It was from here that the systematic concealment of the Allies was conducted, in World War Two. Australians, Brits and New Zealanders wre hidden and later evacuated via submarine from this point. They climbed down this cliff in the dead of night to submarines waiting below.
In the bright glare of day, I struggled with the narrow, steep track. More than once I found myself shaking, and clinging to the sharp rocks beside the track, gazing at the sheer drop to the wine-dark Aegean below...
and all the while my little aussie mate bravely strode before me, beneath his 85 kg pack, and never complained once.
Geez its bloody hot, was all he said.
I suddenly saw him as some lonely,far-from-home 18 year old soldier, far from Coogee beach, creeping down this very track in the blackness so many years ago, and got all teary.
We all crashed out in the bushes at the bottom and slept overnight, like a pack of corpses. In the morning he jumped up, and slung his pack back on.
See yas, he said. Thanks for the fun.
We asked him where he could be possibly going, as he headed back up the cliff as we stared gobsmacked.
"The runnin' of the bulls, mate. Pamplona. Cant miss it",he shouted, and climbed back up the vertical cliff.
I never laid eyes on him again.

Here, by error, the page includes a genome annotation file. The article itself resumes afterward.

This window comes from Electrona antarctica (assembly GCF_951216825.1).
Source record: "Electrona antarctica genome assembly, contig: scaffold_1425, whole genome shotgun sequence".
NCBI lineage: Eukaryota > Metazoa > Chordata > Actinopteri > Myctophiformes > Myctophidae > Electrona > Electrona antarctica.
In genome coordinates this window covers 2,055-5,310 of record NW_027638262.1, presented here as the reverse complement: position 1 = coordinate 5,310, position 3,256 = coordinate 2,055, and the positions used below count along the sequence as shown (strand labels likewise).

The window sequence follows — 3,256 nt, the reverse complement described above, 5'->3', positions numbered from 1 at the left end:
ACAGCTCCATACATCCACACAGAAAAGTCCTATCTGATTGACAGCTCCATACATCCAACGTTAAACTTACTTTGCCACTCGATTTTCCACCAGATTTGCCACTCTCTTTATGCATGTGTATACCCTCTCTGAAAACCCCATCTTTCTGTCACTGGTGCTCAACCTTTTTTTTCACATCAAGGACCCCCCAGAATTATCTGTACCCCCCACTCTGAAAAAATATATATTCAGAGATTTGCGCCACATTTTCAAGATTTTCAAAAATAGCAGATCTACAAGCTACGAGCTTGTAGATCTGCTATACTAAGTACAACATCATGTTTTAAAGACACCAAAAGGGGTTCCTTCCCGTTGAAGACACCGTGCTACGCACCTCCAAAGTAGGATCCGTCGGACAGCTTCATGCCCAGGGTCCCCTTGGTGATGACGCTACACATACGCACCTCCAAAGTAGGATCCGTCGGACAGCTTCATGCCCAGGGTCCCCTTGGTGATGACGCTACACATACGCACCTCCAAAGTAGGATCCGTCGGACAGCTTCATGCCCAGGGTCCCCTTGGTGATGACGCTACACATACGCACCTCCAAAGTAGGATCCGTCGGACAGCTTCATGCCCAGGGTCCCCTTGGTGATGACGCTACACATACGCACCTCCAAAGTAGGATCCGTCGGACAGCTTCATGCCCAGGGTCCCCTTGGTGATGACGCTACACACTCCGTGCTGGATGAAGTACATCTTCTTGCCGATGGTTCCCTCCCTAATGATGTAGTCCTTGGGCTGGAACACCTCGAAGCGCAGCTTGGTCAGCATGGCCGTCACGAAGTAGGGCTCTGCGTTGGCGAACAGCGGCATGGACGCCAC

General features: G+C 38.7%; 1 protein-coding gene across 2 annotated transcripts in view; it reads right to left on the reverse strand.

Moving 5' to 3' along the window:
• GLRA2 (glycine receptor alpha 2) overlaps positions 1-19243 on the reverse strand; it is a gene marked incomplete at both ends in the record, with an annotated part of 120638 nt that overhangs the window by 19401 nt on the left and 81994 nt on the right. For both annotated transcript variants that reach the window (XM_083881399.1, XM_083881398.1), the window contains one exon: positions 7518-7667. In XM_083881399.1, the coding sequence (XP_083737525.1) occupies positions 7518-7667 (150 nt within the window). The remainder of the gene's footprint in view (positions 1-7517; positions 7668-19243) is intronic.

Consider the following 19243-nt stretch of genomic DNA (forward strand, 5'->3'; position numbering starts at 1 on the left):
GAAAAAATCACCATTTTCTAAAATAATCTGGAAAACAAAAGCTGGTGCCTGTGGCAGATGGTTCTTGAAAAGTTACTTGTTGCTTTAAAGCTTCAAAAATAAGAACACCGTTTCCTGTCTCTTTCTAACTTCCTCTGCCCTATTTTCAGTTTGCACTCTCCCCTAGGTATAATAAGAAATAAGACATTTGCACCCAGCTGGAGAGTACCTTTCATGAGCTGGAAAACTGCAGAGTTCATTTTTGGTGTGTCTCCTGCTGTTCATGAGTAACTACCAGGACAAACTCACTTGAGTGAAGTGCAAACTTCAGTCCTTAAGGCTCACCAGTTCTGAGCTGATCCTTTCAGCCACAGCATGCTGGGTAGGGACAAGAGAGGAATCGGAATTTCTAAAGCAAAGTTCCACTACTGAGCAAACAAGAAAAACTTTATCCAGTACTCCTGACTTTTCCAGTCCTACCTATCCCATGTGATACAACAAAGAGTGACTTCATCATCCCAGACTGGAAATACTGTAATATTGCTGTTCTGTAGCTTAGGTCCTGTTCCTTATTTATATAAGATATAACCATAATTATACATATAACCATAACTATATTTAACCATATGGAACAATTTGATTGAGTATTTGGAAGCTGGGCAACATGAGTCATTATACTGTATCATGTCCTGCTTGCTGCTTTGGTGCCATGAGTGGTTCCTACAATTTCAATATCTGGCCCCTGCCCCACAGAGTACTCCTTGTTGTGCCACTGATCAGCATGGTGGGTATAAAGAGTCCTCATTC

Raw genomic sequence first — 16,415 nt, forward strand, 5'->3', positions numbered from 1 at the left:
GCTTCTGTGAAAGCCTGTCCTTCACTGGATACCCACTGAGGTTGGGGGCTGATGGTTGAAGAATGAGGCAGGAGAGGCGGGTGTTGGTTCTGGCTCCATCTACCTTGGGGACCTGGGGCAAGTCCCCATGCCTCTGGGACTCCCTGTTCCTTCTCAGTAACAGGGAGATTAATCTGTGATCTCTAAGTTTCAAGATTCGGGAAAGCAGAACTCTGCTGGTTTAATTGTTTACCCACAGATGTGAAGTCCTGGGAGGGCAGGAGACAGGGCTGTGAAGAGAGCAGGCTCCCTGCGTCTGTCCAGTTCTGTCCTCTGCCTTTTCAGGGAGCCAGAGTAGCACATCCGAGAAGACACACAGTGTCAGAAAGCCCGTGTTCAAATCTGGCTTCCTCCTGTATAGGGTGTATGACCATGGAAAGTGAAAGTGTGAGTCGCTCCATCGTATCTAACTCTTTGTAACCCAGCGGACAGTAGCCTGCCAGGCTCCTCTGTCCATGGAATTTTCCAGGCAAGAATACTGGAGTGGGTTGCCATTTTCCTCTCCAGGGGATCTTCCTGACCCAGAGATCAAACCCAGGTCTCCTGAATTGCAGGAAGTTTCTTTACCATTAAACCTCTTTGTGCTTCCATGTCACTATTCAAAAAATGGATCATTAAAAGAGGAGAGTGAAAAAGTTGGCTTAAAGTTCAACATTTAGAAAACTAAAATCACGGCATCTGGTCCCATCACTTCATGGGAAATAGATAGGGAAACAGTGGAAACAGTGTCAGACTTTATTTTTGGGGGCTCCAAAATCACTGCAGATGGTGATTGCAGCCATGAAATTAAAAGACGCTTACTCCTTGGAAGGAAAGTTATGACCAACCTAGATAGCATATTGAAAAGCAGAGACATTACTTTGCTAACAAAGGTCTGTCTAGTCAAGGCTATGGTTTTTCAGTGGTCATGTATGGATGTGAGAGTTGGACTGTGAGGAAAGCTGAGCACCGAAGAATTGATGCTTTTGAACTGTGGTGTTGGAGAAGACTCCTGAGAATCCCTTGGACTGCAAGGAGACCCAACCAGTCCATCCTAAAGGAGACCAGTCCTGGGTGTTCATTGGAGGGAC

Cheers on Anzac Day, mate, wherever you are.
Tuesday, April 24, 2007
I have sold The History of My Life.
My autobiography sailed off out the door piece by piece. I opened the doors, the world came, and carried it off.
Thoughts: standing in the hallway dabbing, worrying about paint on the baby, naughty fingers dipped in, my horizons shrinking and broadening, justifying this very act,thoughts articulated, sorrows annihilated with the stabbing of my brush. Each one has a story in each smear, which only I can see: a narrative of my own.
To disappear into that zone of relational abstracts, the real world locked out, sends you into your own imagination. I have had many a good conversation there.
I guess I wage my own little war when I make things.
Were my life-history a book, it would breed and multiply by the thousands. I could have my cake AND eat it too.
But I isn't a writer but a cavewoman, with a handful of ochre-and-bear-grease.
I sold one canvas (for an exhorbitant sum) and "I felt like to cry" as my small boy would say. And cry I should not, for I shall fly somewhere with that sum, if I am careful.
With my little sack of gold, made with my honest little hands, I am sailing over the horizon: free as a bird, quick as a fish.
Saturday, April 21, 2007
This is thy hour O Soul, thy free flight into the wordless,
Away from books, away from art, the day erased, the lesson
Thee fully forth emerging, silent, gazing, pondering the
themes thou lovest best,
Night, sleep, death and the stars.